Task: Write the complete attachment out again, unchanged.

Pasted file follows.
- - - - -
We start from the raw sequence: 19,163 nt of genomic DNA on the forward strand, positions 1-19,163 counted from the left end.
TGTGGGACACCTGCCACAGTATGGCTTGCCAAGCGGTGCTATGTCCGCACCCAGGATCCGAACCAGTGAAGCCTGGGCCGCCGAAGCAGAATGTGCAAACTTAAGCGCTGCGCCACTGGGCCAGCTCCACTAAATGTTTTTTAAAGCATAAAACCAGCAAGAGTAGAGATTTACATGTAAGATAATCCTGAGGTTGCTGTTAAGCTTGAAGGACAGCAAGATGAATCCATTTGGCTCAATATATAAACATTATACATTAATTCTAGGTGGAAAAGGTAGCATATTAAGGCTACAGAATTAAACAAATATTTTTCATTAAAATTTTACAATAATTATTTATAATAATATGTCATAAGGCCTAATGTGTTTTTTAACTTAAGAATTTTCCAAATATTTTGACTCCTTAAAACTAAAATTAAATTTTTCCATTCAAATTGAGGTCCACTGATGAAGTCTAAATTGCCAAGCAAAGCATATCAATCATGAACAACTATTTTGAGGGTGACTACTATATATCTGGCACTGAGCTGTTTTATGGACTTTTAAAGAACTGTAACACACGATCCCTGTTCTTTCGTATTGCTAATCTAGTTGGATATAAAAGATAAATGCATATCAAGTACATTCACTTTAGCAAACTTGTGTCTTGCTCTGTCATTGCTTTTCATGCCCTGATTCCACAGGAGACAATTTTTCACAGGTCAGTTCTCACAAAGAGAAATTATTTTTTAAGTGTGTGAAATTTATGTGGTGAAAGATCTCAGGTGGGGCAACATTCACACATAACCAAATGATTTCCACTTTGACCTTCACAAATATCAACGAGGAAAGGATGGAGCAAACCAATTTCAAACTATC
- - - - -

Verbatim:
We start from the raw sequence: 19,163 nt of genomic DNA on the forward strand, positions 1-19,163 counted from the left end.
TGTGGGACACCTGCCACAGTATGGCTTGCCAAGCGGTGCTATGTCCGCACCCAGGATCCGAACCAGTGAAGCCTGGGCCGCCGAAGCAGAATGTGCAAACTTAAGCGCTGCGCCACTGGGCCAGCTCCACTAAATGTTTTTTAAAGCATAAAACCAGCAAGAGTAGAGATTTACATGTAAGATAATCCTGAGGTTGCTGTTAAGCTTGAAGGACAGCAAGATGAATCCATTTGGCTCAATATATAAACATTATACATTAATTCTAGGTGGAAAAGGTAGCATATTAAGGCTACAGAATTAAACAAATATTTTTCATTAAAATTTTACAATAATTATTTATAATAATATGTCATAAGGCCTAATGTGTTTTTTAACTTAAGAATTTTCCAAATATTTTGACTCCTTAAAACTAAAATTAAATTTTTCCATTCAAATTGAGGTCCACTGATGAAGTCTAAATTGCCAAGCAAAGCATATCAATCATGAACAACTATTTTGAGGGTGACTACTATATATCTGGCACTGAGCTGTTTTATGGACTTTTAAAGAACTGTAACACACGATCCCTGTTCTTTCGTATTGCTAATCTAGTTGGATATAAAAGATAAATGCATATCAAGTACATTCACTTTAGCAAACTTGTGTCTTGCTCTGTCATTGCTTTTCATGCCCTGATTCCACAGGAGACAATTTTTCACAGGTCAGTTCTCACAAAGAGAAATTATTTTTTAAGTGTGTGAAATTTATGTGGTGAAAGATCTCAGGTGGGGCAACATTCACACATAACCAAATGATTTCCACTTTGACCTTCACAAATATCAACGAGGAAAGGATGGAGCAAACCAATTTCAAACTATC